The U.S. Postal Service estimates it will deliver more than 15 billion pieces of mail this Christmas season. Of course, you don’t want that coveted Vitamix you ordered on Cyber Monday to end up under a mail thieves’ tree, but that’s really the most benign thing that can happen as a result of mail theft.
In this blog post, I will share a few simple things you can do to prevent thieves from stealing your mail.
As I was saying, losing out on a blender is the least of your worries when it comes to mail theft. Mail theft is a very common way that people have their identities stolen, according to LibertyID Restoration Specialist Suzanne Ford (Read more instances of mail theft leading to identity theft here). According to this CBS story, 400,000 people had their identities stolen as a result of mail theft last year.
How does it happen? Think about it — your mail provides access to credit card bills that likely contain your full credit card number, checks with your bank account numbers, tax forms, medical insurance statements, and more. In light of this, here are a few tips:
- Buy a lockable mailbox or use a Post Office box to receive your mail: “Anyone with an unsecured mailbox might as well leave their purse on the curb,” says Ford. She’s helped enough clients who had mail theft play a part in their identity theft case that she recommends clients purchase a lockable mailbox, available for around $80 at some of the big box stores. And don’t worry, you don’t have to give your mail carrier a key (which is actually against U.S. Postal Service regulations). Your mail carrier simply slides your mail into a slot. You’ll need to drop your outgoing mail at the post office or place it into your mail carrier’s hands.
- Go paperless when possible: In addition to using a lockable mailbox, if your bank, credit card company, utility company etc. offer to provide electronic copies of your statements or bills rather than mailing them to you, do yourself a favor and take them up on the offer. This, in turn, leads us to No. 3:
- Don’t write checks: Set up an automatic payment instead. “All someone needs to do is take a picture of your check and they can use the numbers to make payments by phone,” she said. “Or (criminals) can steal a check from your mailbox, wash it, and use it. I have people say ‘well, I’ve always written checks for my bills.’ That might be, but it’s time to think about how to make things more efficient and secure.”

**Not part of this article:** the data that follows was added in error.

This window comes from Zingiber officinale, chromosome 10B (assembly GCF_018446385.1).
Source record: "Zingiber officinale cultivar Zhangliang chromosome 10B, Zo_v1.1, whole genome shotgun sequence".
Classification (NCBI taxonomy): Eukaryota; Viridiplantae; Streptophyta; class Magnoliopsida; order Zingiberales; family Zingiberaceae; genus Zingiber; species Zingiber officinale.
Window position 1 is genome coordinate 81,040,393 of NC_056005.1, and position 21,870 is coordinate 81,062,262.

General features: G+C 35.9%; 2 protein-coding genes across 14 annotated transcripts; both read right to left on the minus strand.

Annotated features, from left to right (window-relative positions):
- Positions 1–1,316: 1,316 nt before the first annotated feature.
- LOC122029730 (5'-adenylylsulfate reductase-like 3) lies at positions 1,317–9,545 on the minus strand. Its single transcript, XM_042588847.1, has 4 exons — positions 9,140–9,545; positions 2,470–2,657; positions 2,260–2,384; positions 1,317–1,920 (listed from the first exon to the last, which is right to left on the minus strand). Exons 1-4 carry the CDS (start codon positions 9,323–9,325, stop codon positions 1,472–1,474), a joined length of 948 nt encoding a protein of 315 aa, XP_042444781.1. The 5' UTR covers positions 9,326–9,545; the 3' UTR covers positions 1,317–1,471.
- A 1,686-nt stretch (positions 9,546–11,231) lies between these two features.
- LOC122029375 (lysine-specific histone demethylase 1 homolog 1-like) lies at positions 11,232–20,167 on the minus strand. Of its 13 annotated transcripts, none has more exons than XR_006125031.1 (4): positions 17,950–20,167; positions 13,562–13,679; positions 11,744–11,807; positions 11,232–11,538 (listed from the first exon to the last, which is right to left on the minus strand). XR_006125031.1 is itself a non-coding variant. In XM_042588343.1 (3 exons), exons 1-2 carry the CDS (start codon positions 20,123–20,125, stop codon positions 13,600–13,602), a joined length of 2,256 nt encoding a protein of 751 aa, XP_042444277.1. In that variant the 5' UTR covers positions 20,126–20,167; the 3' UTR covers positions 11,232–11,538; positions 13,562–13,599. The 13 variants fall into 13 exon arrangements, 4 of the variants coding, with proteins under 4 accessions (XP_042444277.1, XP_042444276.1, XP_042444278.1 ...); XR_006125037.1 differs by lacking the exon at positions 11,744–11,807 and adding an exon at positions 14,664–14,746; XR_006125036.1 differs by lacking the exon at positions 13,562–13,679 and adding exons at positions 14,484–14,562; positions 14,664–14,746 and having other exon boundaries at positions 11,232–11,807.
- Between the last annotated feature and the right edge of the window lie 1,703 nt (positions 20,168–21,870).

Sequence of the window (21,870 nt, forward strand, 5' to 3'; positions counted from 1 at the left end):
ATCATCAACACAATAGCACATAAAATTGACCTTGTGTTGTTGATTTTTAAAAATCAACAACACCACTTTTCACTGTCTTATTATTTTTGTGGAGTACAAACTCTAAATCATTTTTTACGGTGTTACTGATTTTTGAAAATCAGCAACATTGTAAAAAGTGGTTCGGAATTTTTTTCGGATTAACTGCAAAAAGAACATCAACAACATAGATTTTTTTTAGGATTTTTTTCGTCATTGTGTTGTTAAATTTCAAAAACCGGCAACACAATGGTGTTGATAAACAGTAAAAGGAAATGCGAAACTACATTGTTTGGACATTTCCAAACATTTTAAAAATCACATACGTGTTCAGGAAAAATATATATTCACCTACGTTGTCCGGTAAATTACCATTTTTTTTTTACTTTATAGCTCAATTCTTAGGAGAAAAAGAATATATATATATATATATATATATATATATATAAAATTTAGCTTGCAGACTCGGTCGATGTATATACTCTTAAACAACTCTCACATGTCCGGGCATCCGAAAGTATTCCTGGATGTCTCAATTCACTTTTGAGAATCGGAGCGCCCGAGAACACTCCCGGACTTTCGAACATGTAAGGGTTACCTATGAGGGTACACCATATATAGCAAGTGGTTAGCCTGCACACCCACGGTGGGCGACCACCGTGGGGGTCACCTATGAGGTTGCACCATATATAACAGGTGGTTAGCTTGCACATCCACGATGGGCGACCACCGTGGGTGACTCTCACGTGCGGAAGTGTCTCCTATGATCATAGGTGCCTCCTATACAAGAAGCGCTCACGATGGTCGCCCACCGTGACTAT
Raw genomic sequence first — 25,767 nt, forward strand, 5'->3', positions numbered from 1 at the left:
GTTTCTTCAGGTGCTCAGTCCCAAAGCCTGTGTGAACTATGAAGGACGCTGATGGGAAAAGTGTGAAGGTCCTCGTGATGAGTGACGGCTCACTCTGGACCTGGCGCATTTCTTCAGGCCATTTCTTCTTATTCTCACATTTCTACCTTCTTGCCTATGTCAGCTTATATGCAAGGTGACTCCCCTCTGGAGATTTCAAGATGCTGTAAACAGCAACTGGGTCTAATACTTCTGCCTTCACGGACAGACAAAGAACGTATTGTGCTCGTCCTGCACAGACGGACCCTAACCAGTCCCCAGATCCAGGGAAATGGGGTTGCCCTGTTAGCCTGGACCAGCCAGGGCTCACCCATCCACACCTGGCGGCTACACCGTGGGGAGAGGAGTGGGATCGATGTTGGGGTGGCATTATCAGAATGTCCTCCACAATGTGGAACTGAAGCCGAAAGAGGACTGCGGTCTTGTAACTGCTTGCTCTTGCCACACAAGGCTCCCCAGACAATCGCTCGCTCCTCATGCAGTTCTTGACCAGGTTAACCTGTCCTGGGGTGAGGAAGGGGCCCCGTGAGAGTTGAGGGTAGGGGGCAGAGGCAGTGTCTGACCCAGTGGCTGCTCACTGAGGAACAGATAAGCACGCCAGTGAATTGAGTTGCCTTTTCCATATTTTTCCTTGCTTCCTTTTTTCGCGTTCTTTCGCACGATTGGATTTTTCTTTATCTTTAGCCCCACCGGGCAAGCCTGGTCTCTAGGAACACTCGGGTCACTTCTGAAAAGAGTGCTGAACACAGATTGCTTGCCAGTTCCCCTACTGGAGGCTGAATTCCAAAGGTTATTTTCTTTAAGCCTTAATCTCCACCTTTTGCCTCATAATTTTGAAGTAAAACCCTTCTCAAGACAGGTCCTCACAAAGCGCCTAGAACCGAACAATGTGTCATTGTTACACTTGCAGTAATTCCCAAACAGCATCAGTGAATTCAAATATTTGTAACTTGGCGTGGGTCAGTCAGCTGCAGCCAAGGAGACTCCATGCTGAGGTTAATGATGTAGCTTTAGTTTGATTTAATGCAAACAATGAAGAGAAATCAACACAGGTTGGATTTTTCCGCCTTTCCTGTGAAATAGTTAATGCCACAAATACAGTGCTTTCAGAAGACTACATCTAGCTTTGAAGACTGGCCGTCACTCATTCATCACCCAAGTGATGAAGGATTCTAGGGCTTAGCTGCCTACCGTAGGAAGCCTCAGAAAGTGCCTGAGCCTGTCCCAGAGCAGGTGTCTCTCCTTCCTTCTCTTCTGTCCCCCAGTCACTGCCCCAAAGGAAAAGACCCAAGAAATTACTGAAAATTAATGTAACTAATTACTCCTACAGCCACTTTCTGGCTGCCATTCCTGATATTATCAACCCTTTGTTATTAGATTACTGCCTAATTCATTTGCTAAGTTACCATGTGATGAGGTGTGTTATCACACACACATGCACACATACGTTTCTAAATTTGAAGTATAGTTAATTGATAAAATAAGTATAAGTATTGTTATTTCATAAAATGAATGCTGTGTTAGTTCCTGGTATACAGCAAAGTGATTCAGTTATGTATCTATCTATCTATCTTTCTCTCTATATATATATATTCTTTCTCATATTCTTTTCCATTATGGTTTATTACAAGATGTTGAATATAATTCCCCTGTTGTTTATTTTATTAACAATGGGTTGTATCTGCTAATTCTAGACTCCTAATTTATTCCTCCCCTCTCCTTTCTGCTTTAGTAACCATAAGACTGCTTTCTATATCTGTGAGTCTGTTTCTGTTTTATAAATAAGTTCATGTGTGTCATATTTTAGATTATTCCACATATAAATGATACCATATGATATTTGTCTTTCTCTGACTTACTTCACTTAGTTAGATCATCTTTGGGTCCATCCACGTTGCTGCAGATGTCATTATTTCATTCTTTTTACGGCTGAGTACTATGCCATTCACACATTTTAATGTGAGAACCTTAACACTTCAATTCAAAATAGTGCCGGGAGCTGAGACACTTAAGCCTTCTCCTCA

- Don’t raise the flag: If you are sending out a check or important piece of mail, don’t put the red flag on your mailbox up. That red flag serves as a “come and get it” to mail thieves.
- Put your mail on hold if traveling: Don’t forget — if you’re traveling this holiday season, put your mail on hold or arrange for a trusted family member or friend to collect it for you daily while you’re away. Likewise, if you’re going to be away at work all day when you’re expecting UPS or FedEx to deliver a package, consider asking a trustworthy neighbor to take it to their house until you return home.
- Sign up for the virtual neighborhood watch site NextDoor: This site gives people a way to alert their neighbors when suspected mail theft is taking place in their neighborhoods and reminds you to be watchful. Additionally, it’s a communication channel the U.S. Postal Inspection Service (USPIS) has been known to use. In Denver, Postal Inspector Eric Manuel has posted on NextDoor several times in the last year warning people about reports of mail theft activity and in what part of the city (sometimes as specific as a certain apartment complex) mail theft activity is occurring. “If you placed outgoing mail in the slots in these boxes, or were expecting checks, credit cards, or other financial information in the mail, Postal Inspectors recommend you contact the sender or intended recipient and advise them of possible theft,” Manuel writes in one such post. If you see suspicious activity in your neighborhood involving your mail or USPS employees or vehicles, please call the 24/7 hotline for USPIS at 877-876-2455 (press option “4” to report suspected mail theft). To file a mail theft complaint online, visit this site.
If you have had your mail stolen or are concerned about identity theft, sign up for an annual LibertyID membership. LibertyID provides expert, full service, fully managed identity theft restoration to individuals, couples, extended families* and businesses. LibertyID has a 100% success rate in resolving all forms of identity fraud on behalf of our subscribers.
*Extended families – primary individual, their spouse/partner, both sets of parents (including those that have been deceased for up to a year), and all children under the age of 25